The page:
Mrs. Clinton will appear in Michigan, a state dense with working-class voters. She lost the Democratic primary contest there to Senator Bernie Sanders of Vermont. President Obama will also head to Michigan, making a stop in Ann Arbor to boost support among the Democratic base.
Mr. Trump will visit four states: Florida, North Carolina, Pennsylvania and New Hampshire.
On Sunday, the F.B.I. director, James B. Comey, sent a letter to Congress saying an analysis of the emails found on former Representative Anthony D. Weiner’s laptop did not change the bureau’s decision from the summer that Mrs. Clinton should face no charges in the investigation of her emails.
That was the basic distillation of Mr. Comey’s new letter, saying that a review of the thousands of emails found on a laptop belonging to Mr. Weiner, the estranged husband of top Clinton aide Huma Abedin, would not lead to any new actions by the agency.
It was 10 days ago when Mr. Comey apprised Congress of the newly discovered emails, jolting the presidential race.
The letter injected the contest with a fresh level of skepticism about Mrs. Clinton that Democratic and Republican pollsters had reported seeing in surveys.
Mr. Trump initially described the renewed interest in the emails as bigger than the Watergate burglary.
Democrats responded to the original letter with fury and derision. How they handle the latest news, up and down the ticket, remains to be seen. But the new twist once again draws attention to a fraught topic for Mrs. Clinton. Early indications suggest that Democrats plan to continue pounding Mr. Comey for days to come.
Mr. Comey’s letter from Oct. 28 gave Mr. Trump new life after months of damaging fallout from the release of a recording from 2005 in which he boasted about committing sexual assault.
But on Sunday, in the wake of the latest F.B.I. news on the emails, Mr. Trump behaved as if nothing had changed.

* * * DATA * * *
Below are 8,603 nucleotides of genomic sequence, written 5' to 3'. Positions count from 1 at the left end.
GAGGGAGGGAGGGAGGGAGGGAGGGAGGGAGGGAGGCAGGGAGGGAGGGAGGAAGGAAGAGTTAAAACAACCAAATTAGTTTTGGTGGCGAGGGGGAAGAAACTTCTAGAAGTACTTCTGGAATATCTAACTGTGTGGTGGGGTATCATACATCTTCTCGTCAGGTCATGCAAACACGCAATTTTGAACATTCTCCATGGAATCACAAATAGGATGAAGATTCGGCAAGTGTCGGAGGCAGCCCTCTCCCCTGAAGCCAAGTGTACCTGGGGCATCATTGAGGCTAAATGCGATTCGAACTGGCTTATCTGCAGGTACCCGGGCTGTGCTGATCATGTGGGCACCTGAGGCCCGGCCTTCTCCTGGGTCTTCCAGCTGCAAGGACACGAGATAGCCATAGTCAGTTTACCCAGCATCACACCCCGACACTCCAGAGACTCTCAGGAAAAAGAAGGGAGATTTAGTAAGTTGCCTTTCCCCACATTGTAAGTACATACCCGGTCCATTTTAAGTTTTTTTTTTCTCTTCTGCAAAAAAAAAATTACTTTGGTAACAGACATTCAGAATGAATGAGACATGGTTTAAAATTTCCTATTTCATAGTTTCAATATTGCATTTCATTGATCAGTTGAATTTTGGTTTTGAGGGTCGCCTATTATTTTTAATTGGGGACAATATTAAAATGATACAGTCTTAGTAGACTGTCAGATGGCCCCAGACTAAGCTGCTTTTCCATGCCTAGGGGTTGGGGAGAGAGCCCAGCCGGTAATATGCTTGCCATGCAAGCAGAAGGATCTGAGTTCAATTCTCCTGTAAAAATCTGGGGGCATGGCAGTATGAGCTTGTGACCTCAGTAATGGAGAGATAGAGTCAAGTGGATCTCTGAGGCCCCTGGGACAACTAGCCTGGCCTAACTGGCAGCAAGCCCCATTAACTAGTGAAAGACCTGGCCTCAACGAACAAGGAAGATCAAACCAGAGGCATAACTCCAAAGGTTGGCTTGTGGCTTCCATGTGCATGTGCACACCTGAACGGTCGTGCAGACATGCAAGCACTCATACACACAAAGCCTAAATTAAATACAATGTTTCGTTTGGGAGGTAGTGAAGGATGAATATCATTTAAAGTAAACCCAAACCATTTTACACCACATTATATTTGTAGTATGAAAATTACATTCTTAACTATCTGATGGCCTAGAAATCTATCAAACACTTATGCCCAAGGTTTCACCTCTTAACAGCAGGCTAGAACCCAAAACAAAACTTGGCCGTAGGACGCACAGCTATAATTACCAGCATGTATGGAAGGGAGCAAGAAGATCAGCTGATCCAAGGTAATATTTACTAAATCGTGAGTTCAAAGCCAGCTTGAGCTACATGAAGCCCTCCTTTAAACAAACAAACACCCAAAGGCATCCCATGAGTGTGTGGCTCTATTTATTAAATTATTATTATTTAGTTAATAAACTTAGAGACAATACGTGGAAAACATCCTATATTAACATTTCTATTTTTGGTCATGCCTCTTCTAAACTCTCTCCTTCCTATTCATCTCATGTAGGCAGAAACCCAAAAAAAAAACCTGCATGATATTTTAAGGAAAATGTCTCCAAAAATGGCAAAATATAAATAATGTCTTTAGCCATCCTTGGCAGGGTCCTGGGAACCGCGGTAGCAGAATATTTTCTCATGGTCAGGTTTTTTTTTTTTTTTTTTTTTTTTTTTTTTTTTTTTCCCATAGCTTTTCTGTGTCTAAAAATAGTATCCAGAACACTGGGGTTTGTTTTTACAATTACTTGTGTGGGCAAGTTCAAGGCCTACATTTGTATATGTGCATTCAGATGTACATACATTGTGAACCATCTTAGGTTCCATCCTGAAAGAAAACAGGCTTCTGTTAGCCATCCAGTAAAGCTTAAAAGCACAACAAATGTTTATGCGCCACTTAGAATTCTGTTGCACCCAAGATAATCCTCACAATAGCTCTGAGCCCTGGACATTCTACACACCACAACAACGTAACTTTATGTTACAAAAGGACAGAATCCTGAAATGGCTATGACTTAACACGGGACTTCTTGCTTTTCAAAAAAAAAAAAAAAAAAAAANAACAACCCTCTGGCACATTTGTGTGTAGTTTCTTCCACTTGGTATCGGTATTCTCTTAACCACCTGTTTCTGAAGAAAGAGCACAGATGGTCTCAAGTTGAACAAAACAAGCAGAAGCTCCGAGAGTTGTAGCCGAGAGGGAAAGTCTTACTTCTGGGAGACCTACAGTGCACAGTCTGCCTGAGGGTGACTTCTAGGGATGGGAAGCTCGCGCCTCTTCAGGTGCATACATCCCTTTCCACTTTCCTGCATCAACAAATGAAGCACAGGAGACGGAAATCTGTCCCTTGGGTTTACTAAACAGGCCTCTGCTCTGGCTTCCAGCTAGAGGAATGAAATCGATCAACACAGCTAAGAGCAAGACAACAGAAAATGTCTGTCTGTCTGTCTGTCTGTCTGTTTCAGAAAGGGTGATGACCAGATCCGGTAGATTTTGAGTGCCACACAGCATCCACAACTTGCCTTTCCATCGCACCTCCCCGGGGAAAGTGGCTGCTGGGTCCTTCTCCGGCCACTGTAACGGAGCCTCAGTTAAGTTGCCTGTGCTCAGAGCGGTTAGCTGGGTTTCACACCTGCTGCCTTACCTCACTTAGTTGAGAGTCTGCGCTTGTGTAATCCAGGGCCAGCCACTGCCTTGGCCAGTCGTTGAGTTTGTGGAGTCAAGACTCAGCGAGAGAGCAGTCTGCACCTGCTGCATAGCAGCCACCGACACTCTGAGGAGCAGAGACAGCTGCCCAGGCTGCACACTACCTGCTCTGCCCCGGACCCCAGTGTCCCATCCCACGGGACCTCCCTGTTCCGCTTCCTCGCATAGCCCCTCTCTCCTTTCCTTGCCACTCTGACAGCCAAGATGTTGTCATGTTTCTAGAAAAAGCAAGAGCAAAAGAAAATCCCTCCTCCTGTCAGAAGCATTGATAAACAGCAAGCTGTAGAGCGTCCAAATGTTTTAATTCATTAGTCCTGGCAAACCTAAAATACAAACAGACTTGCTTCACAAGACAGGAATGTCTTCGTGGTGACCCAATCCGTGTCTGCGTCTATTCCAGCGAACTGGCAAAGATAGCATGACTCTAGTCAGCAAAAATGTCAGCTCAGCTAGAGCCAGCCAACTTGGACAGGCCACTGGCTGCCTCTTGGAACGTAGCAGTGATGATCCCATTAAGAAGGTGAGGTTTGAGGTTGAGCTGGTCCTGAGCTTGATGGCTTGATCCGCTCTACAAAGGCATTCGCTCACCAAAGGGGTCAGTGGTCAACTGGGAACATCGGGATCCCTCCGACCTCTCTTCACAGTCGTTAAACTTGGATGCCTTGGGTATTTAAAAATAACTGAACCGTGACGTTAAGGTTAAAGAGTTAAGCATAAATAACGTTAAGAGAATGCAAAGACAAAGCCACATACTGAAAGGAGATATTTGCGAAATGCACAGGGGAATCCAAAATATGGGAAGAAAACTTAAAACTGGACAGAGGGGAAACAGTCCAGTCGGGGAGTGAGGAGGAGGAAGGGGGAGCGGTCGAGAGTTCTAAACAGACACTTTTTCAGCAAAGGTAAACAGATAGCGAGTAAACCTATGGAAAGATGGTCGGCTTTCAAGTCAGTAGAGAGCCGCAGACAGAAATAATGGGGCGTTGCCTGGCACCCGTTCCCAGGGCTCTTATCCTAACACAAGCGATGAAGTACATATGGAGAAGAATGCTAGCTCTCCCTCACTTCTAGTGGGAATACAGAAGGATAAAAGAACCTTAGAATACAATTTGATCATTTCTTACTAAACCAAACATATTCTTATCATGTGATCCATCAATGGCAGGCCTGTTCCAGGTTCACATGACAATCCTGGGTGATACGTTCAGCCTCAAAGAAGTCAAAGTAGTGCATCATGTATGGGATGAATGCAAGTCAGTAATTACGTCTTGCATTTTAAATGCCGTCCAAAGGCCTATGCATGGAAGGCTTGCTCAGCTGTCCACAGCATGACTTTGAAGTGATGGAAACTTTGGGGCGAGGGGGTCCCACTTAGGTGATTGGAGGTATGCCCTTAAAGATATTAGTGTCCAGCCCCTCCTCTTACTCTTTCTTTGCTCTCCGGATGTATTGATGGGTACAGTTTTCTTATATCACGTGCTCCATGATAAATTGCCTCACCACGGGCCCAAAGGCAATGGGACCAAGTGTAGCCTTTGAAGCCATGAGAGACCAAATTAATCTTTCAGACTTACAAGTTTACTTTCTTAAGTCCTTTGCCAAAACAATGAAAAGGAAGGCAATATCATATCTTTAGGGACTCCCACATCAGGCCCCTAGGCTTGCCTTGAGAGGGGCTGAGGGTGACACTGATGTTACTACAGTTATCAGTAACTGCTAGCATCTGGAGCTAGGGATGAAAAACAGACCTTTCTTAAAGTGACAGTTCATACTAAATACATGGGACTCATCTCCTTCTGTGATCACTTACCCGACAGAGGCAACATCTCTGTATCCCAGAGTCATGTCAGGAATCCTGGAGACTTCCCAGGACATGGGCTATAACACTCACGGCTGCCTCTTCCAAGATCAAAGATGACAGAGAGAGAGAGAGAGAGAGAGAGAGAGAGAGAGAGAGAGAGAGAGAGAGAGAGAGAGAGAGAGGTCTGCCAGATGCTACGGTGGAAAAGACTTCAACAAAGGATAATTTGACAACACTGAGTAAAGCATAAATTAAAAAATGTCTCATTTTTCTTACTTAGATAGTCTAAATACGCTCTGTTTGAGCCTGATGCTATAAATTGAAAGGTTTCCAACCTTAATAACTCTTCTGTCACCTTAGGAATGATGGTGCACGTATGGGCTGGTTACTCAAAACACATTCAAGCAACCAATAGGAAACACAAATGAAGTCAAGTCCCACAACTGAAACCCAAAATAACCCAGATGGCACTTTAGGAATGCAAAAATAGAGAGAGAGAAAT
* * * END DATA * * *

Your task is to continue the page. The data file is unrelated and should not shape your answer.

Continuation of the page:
Speaking in Minnesota just moments after the news broke, Mr. Trump delivered a speech asserting that Mrs. Clinton will probably see a criminal trial soon.
Sticking with facts has never been a deep preoccupation for Mr. Trump when trying to make a point.
And a number of his supporters are just as likely to believe that the F.B.I. caved under pressure, as Newt Gingrich, a Trump ally, suggested on Twitter. But the closing hours of the campaign are likely to widen the gap between facts and reality.
For months, the public reactions from Republican candidates and elected officials to their standard-bearer have ranged from a full-on embrace to outright disdain, to something in between.
In the final hours of the race, Republicans will be faced with a choice about what to say about a nominee who has often run against the party itself.
The House speaker, Representative Paul D. Ryan, put out a statement on Sunday after Mr. Comey’s letter, saying that electing Mr. Trump was still preferable to a second Clinton administration.
It was just a few weeks ago that Mr. Ryan indicated to members of his caucus that he would not continue defending Mr. Trump publicly.
But Mr. Trump continues to enjoy support among the party’s base, whose backing Republican candidates will need down the ballot. And so the dance has gone on.
Much has been made about Mrs. Clinton and Mr. Obama heading to Michigan, a state Mr. Trump’s aides believe they can win.
According to their estimates, Mrs. Clinton is less popular there than Mr. Obama was in 2012.
Mrs. Clinton is struggling with union households in states like Ohio, in a way that Mr. Obama did not in his 2012 re-election. Mrs. Clinton and Mr. Obama will also attend an all-star event in Philadelphia, where Bruce Springsteen, Jon Bon Jovi and Michelle Obama will appear.
Unions have been working hard to keep their members supporting Mrs. Clinton. So far, polls suggest, that has been a challenge.
But with Nevada and Pennsylvania appearing to lean in Mrs. Clinton’s favor, even if Mr. Trump wins North Carolina, Ohio and Florida, he would also have to win Michigan or Wisconsin to have a path to victory.